In the next few weeks, thousands of bright-eyed, ambitious graduates will walk out of the hallowed halls of institutions of higher learning and into the larger world. Among these graduates will be the next generation of innovators, founders, entrepreneurs and small business owners. These adventurers, some armed with well-defined business plans and others with nothing but dreams and moxie, are determined to follow the road less traveled and carve out their own unique career paths.
But before turning down a steady job or packing away the interview suit, recent grads need to evaluate if they truly have what it takes to start a business.
Business News Daily asked business experts and entrepreneurs, many of whom started their first business right out of college, for entrepreneurial advice for this year’s graduating class. Here are some of the key lessons they shared.
1. Follow your passion
As an entrepreneur, the importance of doing work that brings you joy and fulfillment cannot be overstated. In fact, a founder’s passion is key to ensuring that a business thrive.
“You have to do what you love to have a fulfilling career,” said John Tabis, founder and CEO of The Bouqs Company. “You need to find a job or career path within a field that you are passionate about, then get in there quickly, dig in, learn and add value.”
Doing work that has meaning to you will provide the motivation needed to get through the rough patches and tumultuous times that are an inevitable part of building any new venture.
2. Do the research
The only way to know if what seemed like a great idea in your dorm room can become a viable business is to do the research. Take the time to thoroughly study all the elements that go into establishing your new business.
Will Manders, managing director of Zoonibo, recommends really getting to know your market and its particular needs.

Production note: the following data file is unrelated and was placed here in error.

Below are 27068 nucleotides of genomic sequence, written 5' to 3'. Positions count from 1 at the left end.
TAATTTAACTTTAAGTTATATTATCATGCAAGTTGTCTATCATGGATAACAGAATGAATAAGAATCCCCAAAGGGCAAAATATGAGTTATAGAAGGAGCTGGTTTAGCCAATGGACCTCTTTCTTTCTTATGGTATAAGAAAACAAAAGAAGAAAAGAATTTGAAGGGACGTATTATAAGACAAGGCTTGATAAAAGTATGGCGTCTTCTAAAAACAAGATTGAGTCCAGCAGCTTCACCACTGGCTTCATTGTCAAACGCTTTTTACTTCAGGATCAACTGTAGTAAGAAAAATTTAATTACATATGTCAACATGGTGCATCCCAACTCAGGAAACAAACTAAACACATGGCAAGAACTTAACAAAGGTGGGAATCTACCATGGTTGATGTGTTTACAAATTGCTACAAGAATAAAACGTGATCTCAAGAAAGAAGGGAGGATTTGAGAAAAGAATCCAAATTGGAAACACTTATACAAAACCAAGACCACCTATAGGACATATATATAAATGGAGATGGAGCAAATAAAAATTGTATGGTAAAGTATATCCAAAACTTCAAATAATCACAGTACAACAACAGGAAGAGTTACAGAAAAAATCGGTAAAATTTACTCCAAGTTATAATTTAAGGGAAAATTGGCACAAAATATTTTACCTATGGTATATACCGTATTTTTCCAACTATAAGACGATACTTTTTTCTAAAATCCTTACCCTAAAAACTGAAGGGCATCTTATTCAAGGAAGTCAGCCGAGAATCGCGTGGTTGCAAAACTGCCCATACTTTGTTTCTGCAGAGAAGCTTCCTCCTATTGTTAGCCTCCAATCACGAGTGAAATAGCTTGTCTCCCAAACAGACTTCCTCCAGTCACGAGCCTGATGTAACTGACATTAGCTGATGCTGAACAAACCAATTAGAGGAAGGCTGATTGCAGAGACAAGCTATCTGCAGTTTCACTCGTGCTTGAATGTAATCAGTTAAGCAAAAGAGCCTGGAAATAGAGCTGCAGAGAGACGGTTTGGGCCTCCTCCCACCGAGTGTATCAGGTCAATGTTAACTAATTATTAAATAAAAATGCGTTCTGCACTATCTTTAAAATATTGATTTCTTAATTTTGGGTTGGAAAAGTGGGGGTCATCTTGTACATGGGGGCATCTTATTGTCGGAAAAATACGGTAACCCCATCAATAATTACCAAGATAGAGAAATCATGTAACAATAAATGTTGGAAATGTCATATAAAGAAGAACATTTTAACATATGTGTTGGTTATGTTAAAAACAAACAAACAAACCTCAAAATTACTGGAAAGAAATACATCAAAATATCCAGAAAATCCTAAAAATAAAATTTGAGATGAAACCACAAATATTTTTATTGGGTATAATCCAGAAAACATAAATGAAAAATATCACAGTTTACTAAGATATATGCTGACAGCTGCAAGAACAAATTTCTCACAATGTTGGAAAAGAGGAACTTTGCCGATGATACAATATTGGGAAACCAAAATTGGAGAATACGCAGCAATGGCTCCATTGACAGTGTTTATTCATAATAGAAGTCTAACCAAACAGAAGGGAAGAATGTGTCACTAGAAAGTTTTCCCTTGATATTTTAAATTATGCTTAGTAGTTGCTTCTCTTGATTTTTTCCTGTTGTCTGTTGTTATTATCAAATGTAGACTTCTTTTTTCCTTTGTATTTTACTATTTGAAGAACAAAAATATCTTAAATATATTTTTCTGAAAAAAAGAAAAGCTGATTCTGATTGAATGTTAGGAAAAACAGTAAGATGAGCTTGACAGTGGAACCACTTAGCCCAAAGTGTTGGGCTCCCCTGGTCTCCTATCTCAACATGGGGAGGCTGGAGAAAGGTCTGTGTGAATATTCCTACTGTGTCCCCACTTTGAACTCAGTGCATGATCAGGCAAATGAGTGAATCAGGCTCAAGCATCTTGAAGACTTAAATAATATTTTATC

“Market research is … heavily overlooked by first time entrepreneurs and I’ve seen countless people fail, including myself in previous projects, because the market really wasn’t there for the idea to be scalable,” said Manders.
Christopher K. Lee, founder and career consultant with Purpose Redeemed, suggests immersing yourself in the minutiae of your chosen industry.
“Understand the operations and finance of the business. Too many new grads want to jump to strategy and innovation — the sexier topics,” said Lee. “But spend[ing] time … developing depth of experience will pay off many times over.”
3. Learn from the inside
Regardless of when you decide to start your business, there’s always value in taking some time to learn from more seasoned professionals. Working for someone else for a short time can help you build an extensive list of contacts, pick up best practices and learn from leaders in your industry.
“There are job-related functions you are not taught in school and really only learn on the job,” said J. Kelly Hoey, angel investor, speaker and author of “Build Your Dream Network” (TarcherPerigree, 2017) “Why not learn those tasks – and endure the mistakes of doing them wrong – as an employee?”
Additionally, gaining experience in a variety of companies and work environments may help you refine your own ideas about what exactly you want to accomplish.
“You may start out in one area only to find you prefer focusing on another element of the work,” said Michelle Garrett of Garrett Public Relations. “As you begin your journey, know there may be twists and turns along the way – and that’s perfectly OK.”
Read more: https://www.businessnewsdaily.com/10005-college-grad-entrepreneur-advice.html